Douglas also stressed the divisive, dangerous, character of anti-slavery agitation for the Union.

"This Republican organization appeals to the North against the South; it appeals to northern passion, northern prejudice, and northern ambition, against southern people, southern States, and southern institutions, and its only hope of success is by that appeal. . . . . Mr. Lincoln thinks that it is his duty is to preach a crusade in the free States against slavery, because it is a crime, as he believes, and ought to be extinguished; and because the people of the slave States will never abolish it. How is he going to abolish it? Down in the southern part of the State he takes the ground openly that he will not interfere with slavery where it exists, and says that he is not now and never was in favor of interfering with slavery where it exists in the States. Well, if he is not in favor of that, how does he expect to bring slavery in a course of ultimate extinction? How can he extinguish it in Kentucky, in Virginia, in all the slave States by his policy, if he will not pursue a policy which will interfere with it in the States where it exists? In his speech at Springfield before the Abolition or Republican Convention, he declared his hostility to any more slave States in this language:

'Under the operation of that policy the agitation has not only not ceased, but has constantly augmented. In my opinion it will not cease until a crisis shall have been reached and passed. 'A house divided against itself cannot stand.' I believe this Government cannot endure permanently half slave and half free. I do not expect the Union to be dissolved--I do not expect the house to fall--but I do expect it will cease to be divided. It will become all one thing or all the other. Either the opponents of slavery will arrest the further spread of it, and place it where the public mind shall rest in the belief that it is in the course of ultimate extinction; or, its advocates will push it forward until it shall become alike lawful in all the States--old as well as new, north as well as south.'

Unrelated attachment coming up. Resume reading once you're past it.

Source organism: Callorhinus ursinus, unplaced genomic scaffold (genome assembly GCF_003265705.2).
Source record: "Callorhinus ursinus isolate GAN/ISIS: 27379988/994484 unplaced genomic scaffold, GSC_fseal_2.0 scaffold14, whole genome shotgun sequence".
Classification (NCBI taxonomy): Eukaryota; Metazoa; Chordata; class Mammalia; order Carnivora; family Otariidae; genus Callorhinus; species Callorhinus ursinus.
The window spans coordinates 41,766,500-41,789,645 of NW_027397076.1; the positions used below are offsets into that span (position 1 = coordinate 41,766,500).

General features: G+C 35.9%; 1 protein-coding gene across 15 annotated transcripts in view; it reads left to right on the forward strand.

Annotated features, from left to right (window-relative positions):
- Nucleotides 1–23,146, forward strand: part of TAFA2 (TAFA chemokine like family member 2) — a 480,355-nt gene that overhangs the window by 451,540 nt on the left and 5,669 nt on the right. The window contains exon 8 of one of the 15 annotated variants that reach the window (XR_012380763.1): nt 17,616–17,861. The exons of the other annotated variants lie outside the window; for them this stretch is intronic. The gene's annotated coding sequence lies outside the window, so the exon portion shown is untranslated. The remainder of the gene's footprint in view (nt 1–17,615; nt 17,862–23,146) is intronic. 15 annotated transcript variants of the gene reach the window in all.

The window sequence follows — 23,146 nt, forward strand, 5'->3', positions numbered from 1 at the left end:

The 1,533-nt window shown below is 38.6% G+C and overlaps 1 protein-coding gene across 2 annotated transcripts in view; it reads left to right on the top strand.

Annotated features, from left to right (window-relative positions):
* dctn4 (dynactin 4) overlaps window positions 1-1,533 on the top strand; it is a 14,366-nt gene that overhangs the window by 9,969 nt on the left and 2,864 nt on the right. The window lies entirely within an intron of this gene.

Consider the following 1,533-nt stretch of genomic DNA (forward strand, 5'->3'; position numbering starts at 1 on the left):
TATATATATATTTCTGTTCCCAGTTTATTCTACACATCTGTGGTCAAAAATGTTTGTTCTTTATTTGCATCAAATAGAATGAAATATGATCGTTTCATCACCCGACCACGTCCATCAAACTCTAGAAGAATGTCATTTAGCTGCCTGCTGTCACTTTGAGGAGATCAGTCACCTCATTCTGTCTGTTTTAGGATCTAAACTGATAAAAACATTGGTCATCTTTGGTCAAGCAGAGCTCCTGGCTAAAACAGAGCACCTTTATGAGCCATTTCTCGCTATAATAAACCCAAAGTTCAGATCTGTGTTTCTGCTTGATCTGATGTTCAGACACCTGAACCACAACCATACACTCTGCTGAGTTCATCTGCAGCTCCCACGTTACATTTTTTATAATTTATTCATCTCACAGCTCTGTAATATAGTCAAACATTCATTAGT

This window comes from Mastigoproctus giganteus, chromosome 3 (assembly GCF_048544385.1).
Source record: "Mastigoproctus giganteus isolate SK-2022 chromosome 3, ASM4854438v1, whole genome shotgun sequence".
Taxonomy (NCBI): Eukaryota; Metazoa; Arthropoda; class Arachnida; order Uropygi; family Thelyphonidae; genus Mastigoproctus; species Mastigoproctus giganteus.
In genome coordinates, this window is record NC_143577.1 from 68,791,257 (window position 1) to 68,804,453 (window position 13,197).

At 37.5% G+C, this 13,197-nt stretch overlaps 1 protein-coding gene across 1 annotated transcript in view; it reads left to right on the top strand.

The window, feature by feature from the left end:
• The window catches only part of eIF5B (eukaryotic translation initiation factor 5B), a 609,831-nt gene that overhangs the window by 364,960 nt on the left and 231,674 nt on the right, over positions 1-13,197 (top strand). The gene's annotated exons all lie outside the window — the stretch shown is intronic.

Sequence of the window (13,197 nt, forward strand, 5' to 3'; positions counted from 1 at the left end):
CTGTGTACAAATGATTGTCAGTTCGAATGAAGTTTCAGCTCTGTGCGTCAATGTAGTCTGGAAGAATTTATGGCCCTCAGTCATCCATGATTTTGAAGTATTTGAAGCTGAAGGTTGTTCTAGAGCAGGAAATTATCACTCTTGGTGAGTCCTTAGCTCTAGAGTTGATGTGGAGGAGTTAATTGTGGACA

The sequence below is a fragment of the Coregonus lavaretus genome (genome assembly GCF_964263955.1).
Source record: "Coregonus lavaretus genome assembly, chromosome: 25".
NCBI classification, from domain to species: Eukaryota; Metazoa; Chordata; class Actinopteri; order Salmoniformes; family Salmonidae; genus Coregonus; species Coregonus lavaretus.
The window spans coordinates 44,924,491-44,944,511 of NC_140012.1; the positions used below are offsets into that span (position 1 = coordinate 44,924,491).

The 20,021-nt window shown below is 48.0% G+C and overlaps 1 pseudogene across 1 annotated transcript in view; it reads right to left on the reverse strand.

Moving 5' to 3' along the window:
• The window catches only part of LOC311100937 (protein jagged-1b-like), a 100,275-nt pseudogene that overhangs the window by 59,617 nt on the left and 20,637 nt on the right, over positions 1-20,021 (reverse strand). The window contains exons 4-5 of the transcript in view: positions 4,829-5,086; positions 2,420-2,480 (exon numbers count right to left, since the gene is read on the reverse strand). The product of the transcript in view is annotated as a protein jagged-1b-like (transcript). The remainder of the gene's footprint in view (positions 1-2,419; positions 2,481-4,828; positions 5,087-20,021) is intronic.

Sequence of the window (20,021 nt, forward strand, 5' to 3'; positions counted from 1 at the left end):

Mr. Lincoln there told his Abolition friends that this Government could not endure permanently, divided into free and slave States as our fathers made it, and that it must become all free or all slave, otherwise, that the Government could not exist. How then does Lincoln propose to save the Union, unless by compelling all the States to become free, so that the house shall not be divided against itself? He intends making them all free; he will preserve the Union in that way, and yet, he is not going to interfere with slavery any where it now exists. How is he going to bring it about? Why, he will agitate, he will induce the North to agitate until the South shall be worried out, and forced to abolish slavery. Let us examine the policy by which that is to be done. He first tells you that he would prohibit slavery every where in the Territories. He would thus confine slavery within its present limits. When he thus gets it confined, and surrounded, so that it cannot spread, the natural laws of increase will go on until the negroes will be so plenty that they cannot live on the soil. He will hem them in until starvation seizes them, and by starving them to death, he will put slavery in the course of ultimate extinction. If he is not going to interfere with slavery in the States, but intends to interfere and prohibit it in the Territories, and thus smother slavery out, it naturally follows, that he can extinguish it only by extinguishing the negro race, for his policy would drive them to starvation. This is the humane and Christian remedy that be proposes for the great crime of slavery. (This is a reference to the Republican belief that by restricting the spread of slavery, the nation could put slavery on the road to ultimate extinction. The starvation notion was not part of their idea, but Douglas is arguing here that it would be the likely result).